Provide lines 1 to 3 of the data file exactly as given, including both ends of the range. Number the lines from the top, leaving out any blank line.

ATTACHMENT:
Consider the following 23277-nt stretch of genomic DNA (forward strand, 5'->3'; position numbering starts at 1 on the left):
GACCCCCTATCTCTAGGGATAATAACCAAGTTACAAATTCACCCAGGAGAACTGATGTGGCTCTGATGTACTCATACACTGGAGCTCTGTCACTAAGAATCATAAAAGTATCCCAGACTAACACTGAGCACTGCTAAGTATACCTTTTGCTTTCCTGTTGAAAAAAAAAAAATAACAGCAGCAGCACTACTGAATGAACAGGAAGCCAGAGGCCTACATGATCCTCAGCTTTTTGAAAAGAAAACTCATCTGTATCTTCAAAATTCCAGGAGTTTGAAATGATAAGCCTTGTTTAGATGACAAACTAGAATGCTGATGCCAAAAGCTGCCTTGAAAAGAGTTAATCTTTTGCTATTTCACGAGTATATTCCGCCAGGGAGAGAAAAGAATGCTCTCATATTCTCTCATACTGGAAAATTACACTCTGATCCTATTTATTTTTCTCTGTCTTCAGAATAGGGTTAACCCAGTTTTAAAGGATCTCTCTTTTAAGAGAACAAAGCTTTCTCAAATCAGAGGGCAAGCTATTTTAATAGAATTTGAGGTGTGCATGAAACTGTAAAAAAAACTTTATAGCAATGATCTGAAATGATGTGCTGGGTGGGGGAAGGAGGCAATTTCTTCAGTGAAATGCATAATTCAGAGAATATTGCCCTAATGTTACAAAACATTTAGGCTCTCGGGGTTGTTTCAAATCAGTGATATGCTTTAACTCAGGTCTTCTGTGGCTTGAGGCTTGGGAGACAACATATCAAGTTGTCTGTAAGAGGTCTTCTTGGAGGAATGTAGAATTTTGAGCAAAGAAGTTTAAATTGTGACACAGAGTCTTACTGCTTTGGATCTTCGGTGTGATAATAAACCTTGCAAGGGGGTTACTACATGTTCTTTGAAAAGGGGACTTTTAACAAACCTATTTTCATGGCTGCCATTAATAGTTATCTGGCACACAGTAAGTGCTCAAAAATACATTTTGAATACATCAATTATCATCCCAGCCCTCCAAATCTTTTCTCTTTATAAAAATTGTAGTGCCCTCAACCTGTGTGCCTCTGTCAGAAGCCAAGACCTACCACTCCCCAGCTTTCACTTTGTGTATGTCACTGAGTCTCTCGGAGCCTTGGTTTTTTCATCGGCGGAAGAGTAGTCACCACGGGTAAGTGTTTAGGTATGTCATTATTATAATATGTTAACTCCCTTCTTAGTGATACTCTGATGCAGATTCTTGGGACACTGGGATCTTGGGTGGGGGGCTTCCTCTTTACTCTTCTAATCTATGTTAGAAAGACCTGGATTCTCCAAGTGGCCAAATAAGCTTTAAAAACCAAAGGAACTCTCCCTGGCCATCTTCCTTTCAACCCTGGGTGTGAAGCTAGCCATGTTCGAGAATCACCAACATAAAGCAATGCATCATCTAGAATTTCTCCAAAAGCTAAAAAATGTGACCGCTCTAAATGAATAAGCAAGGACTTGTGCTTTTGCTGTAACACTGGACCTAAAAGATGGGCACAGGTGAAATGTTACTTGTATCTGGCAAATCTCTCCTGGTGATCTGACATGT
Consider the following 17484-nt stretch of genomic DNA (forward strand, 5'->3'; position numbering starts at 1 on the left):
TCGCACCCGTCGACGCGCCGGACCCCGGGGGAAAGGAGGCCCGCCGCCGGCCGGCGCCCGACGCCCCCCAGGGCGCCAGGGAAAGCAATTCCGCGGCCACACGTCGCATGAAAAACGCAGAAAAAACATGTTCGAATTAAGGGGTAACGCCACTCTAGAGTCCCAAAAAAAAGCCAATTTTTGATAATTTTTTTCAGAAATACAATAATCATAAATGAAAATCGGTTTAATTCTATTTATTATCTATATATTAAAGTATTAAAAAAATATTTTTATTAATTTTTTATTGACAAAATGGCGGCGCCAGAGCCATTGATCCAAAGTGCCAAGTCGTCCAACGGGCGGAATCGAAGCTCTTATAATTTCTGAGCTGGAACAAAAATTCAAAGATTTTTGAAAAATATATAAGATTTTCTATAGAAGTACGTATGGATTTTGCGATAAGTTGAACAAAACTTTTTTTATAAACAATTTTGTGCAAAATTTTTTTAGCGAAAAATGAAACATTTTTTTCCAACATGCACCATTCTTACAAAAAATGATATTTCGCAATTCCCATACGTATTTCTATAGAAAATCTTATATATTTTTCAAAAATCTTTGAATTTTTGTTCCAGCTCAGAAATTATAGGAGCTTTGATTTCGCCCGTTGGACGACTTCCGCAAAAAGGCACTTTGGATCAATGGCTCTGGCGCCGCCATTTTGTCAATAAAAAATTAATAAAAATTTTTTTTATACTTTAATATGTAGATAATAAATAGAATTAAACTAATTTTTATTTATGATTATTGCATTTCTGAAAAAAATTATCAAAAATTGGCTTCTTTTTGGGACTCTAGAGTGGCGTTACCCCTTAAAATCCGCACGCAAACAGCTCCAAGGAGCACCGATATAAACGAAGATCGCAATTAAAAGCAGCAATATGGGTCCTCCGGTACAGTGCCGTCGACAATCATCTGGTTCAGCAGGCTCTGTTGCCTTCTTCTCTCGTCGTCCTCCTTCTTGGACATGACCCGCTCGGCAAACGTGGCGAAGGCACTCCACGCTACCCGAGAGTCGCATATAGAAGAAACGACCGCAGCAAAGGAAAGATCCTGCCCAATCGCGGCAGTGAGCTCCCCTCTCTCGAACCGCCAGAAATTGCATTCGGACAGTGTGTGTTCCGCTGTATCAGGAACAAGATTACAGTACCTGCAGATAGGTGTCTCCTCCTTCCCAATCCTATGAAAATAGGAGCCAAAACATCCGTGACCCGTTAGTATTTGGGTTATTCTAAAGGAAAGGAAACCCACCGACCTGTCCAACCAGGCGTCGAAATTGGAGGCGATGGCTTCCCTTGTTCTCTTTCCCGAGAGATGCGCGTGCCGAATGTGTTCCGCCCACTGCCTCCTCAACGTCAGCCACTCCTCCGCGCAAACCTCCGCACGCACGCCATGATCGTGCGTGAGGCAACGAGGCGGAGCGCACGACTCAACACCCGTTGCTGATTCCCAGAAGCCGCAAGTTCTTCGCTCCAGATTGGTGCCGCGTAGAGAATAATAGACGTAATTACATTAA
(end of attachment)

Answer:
Consider the following 23277-nt stretch of genomic DNA (forward strand, 5'->3'; position numbering starts at 1 on the left):
GACCCCCTATCTCTAGGGATAATAACCAAGTTACAAATTCACCCAGGAGAACTGATGTGGCTCTGATGTACTCATACACTGGAGCTCTGTCACTAAGAATCATAAAAGTATCCCAGACTAACACTGAGCACTGCTAAGTATACCTTTTGCTTTCCTGTTGAAAAAAAAAAAATAACAGCAGCAGCACTACTGAATGAACAGGAAGCCAGAGGCCTACATGATCCTCAGCTTTTTGAAAAGAAAACTCATCTGTATCTTCAAAATTCCAGGAGTTTGAAATGATAAGCCTTGTTTAGATGACAAACTAGAATGCTGATGCCAAAAGCTGCCTTGAAAAGAGTTAATCTTTTGCTATTTCACGAGTATATTCCGCCAGGGAGAGAAAAGAATGCTCTCATATTCTCTCATACTGGAAAATTACACTCTGATCCTATTTATTTTTCTCTGTCTTCAGAATAGGGTTAACCCAGTTTTAAAGGATCTCTCTTTTAAGAGAACAAAGCTTTCTCAAATCAGAGGGCAAGCTATTTTAATAGAATTTGAGGTGTGCATGAAACTGTAAAAAAAACTTTATAGCAATGATCTGAAATGATGTGCTGGGTGGGGGAAGGAGGCAATTTCTTCAGTGAAATGCATAATTCAGAGAATATTGCCCTAATGTTACAAAACATTTAGGCTCTCGGGGTTGTTTCAAATCAGTGATATGCTTTAACTCAGGTCTTCTGTGGCTTGAGGCTTGGGAGACAACATATCAAGTTGTCTGTAAGAGGTCTTCTTGGAGGAATGTAGAATTTTGAGCAAAGAAGTTTAAATTGTGACACAGAGTCTTACTGCTTTGGATCTTCGGTGTGATAATAAACCTTGCAAGGGGGTTACTACATGTTCTTTGAAAAGGGGACTTTTAACAAACCTATTTTCATGGCTGCCATTAATAGTTATCTGGCACACAGTAAGTGCTCAAAAATACATTTTGAATACATCAATTATCATCCCAGCCCTCCAAATCTTTTCTCTTTATAAAAATTGTAGTGCCCTCAACCTGTGTGCCTCTGTCAGAAGCCAAGACCTACCACTCCCCAGCTTTCACTTTGTGTATGTCACTGAGTCTCTCGGAGCCTTGGTTTTTTCATCGGCGGAAGAGTAGTCACCACGGGTAAGTGTTTAGGTATGTCATTATTATAATATGTTAACTCCCTTCTTAGTGATACTCTGATGCAGATTCTTGGGACACTGGGATCTTGGGTGGGGGGCTTCCTCTTTACTCTTCTAATCTATGTTAGAAAGACCTGGATTCTCCAAGTGGCCAAATAAGCTTTAAAAACCAAAGGAACTCTCCCTGGCCATCTTCCTTTCAACCCTGGGTGTGAAGCTAGCCATGTTCGAGAATCACCAACATAAAGCAATGCATCATCTAGAATTTCTCCAAAAGCTAAAAAATGTGACCGCTCTAAATGAATAAGCAAGGACTTGTGCTTTTGCTGTAACACTGGACCTAAAAGATGGGCACAGGTGAAATGTTACTTGTATCTGGCAAATCTCTCCTGGTGATCTGACATGT
Consider the following 17484-nt stretch of genomic DNA (forward strand, 5'->3'; position numbering starts at 1 on the left):